"[T]he mere existence of a debtor-creditor relationship between the parties does not create a fiduciary relationship, " because "parties to a contract do not thereby become each others' fiduciaries; they generally owe no special duty to one another beyond the terms of the contract." Id . at 61, 418 S.E.2d at 699 (quotation and alteration omitted). Of course, neither does the existence of a debtor-creditor relationship between the parties preclude a fiduciary relationship when one party has gone beyond the usual nature of that relationship and taken on the role of a fiduciary. For example, the North Carolina Court of Appeals has held that if a creditor provides legal advice to a debtor, a fiduciary relationship may arise. See Dallaire v. Bank of Am., N.A., 738 S.E.2d 731, 735 n.5 ( N.C. Ct. App. 2012), petition for disc. review granted, 747 S.E.2d 535 ( N.C. 2013).
Vinal claims that SunTrust was his "sole source of advice and counsel on how to resolve the loan crisis, " and thereby created a fiduciary relationship with him. Pl. Mem. Opp. Mot. Dismiss [D.E. 23] 11-12. But in attempting to "resolve the loan crisis, " SunTrust did not undertake to provide Vinal with any services beyond those inherent in the creditor-debtor relationship. See, e.g., Wigod v. Wells Fargo Bank, N.A. , 673 F.3d 547, 572-73 (7th Cir. 2012) (applying lllinois law and rejecting argument that a bank becomes a fiduciary by advising a borrower about loss-mitigation programs); Robinson v. Deutsche Bank Nat'l Trust Co., No. 5:12-CV-590-F , 2013 WL 1452933, at *14-16 (E.D. N.C. Apr. 9, 2013) (unpublished) (applying North Carolina law and rejecting argument that a bank becomes a fiduciary by discussing with a borrower different loan-modification options). Thus, Vinal has not plausibly alleged a fiduciary relationship with SunTrust and his constructive-fraud claim against SunTrust is dismissed.
Finally, the court addresses Vinal's unfair-and-deceptive-trade-practices ("UDTPA") claim. N.C. Gen. Stat. § 75-1.1(a) prohibits "unfair or deceptive acts or practices in or affecting commerce, " and N.C. Gen. Stat. § 75-16 creates a private right of action to enforce that prohibition. To state a UDTPA claim, a plaintiff must allege that "(1) defendant committed an unfair or deceptive act or practice, (2) the action in question was in or affecting commerce, and (3) the act proximately caused injury to the plaintiff." Dalton v. Camp , 353 N.C. 647, 656, 548 S.E.2d 704, 711 (2001); Walker v. Fleetwood Homes of N.C. , Inc. , 362 N.C. 63, 71-72, 653 S.E.2d 393, 399 (2007); RD & J Props. v. Lauralea-Dilton Enters., LLC , 165 N.C.App. 737, 748, 600 S.E.2d 492, 500 (2004). "A practice is unfair when it offends established public policy as well as when the practice is immoral, unethical, oppressive, unscrupulous, or substantially injurious to consumers.... [A] practice is deceptive if it has the capacity or tendency to deceive." Marshall v. Miller , 302 N.C. 539, 548, 276 S.E.2d 397, 403 (1981) (citation omitted). The unfair or deceptive conduct must be immoral, unethical, oppressive, unscrupulous, or substantially injurious to consumers. See, e.g., Gilbane Bldg. Co. v. Fed. Reserve Bank , 80 F.3d 895, 902 (4th Cir. 1996); Branch Banking & Trust Co. , 107 N.C.App. at 61, 418 S.E.2d at 700. Whether an act is unfair or deceptive under the UDTPA is a question of law for the court. See, e.g., Tucker v. Boulevard at Piper Glen LLC , 150 N.C.App. 150, 153, 564 S.E.2d 248, 250 (2002); Norman Owen Trucking. Inc. v. Morkoski , 131 N.C.App. 168, 177, 506 S.E.2d 267, 273 (1998).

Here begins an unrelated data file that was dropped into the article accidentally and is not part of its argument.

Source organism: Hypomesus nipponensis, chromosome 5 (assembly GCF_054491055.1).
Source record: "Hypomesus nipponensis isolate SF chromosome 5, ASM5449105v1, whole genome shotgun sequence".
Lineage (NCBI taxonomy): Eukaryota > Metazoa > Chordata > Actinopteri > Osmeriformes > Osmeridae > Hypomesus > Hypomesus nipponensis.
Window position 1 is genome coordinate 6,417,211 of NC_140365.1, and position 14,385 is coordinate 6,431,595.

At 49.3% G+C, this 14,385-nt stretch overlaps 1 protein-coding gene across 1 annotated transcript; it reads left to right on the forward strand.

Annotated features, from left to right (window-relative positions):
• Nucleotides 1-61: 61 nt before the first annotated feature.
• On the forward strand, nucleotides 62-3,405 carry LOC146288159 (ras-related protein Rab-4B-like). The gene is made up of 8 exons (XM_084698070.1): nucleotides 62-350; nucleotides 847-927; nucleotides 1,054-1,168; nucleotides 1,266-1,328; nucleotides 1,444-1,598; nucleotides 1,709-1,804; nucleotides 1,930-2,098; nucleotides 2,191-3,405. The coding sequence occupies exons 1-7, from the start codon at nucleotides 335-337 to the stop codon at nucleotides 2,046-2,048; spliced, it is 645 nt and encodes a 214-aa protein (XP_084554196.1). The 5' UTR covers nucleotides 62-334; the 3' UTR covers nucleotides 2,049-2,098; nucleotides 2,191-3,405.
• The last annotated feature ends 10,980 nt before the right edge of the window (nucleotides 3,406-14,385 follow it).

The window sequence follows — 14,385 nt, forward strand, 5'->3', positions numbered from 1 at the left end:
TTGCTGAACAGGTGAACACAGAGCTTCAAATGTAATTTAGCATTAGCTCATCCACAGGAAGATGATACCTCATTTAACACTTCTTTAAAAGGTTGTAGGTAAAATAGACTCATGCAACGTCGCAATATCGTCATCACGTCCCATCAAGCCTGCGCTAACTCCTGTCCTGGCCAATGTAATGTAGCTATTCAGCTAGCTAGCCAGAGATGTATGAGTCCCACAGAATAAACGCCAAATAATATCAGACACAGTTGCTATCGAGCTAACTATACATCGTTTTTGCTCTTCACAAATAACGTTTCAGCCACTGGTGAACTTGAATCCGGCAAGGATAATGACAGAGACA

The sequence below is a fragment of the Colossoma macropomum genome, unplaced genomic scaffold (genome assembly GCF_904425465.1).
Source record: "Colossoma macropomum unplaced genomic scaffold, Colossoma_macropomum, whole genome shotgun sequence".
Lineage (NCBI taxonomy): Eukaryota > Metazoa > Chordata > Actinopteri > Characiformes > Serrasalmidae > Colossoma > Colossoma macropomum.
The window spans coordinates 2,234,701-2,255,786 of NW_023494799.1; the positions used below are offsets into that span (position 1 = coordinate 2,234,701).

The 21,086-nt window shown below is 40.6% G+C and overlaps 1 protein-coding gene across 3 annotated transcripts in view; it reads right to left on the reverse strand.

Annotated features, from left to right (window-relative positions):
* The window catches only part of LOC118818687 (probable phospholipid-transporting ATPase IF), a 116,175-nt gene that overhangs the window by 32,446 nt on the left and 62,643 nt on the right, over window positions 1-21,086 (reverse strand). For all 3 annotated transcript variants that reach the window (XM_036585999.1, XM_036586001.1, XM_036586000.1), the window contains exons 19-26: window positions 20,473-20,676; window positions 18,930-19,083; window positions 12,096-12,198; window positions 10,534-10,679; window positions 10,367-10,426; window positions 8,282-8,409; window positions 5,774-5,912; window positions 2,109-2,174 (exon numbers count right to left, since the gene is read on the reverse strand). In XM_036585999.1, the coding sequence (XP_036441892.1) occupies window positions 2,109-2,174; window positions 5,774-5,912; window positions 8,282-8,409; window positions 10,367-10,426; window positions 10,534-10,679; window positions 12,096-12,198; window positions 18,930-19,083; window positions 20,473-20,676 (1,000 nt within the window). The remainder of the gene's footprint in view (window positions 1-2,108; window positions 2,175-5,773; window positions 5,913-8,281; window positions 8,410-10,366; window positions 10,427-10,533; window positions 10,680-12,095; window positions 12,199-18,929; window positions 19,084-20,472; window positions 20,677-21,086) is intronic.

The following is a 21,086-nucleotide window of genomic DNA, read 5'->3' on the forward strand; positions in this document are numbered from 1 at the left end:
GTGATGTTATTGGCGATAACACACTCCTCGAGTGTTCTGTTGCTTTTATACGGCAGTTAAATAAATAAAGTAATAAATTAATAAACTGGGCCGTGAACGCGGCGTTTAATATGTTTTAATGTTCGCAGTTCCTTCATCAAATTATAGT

Vinal rests his UDTPA claim on SunTrust's failure to warn him of changes in Fannie Mae's policies that affected his ability to refinance, SunTrust's informing him that he would be eligible for certain loss-mitigation programs only after defaulting on his mortgage payments for three months, SunTrust's failure to prevent his defaults from being reported to the credit agencies, and SunTrust's refusal to approve the short-sale offers he had received. See Pl. Mem. Opp. Mot. Dismiss 12-13.
As already explained, these actions involve no breach of a legal duty by SunTrust towards Vinal, much less the sort of egregious conduct required to support a UDTPA claim. See, e.g., Ellis v. La.-Pac. Corp. , 699 F.3d 778, 786-88 (4th Cir. 2012); Kelly v. Ga.-Pac. LLC , 671 F.Supp.2d 785, 799 (E.D. N.C. 2009). Rather, they involve SunTrust's legitimate efforts to mitigate its losses on the loans it made to Vinal. Accordingly, Vinal has not plausibly alleged a UDTPA claim against SunTrust and that claim against SunTrust is dismissed. Because Vinal has failed to state a claim upon which relief can be granted against SunTrust, the court need not address SunTrust's alternative argument that the results of related state-foreclosure proceedings bar Vinal's claims.
In sum, the court GRANTS SunTrust's motion to dismiss [D.E. 19] and DISMISSES SunTrust as a defendant.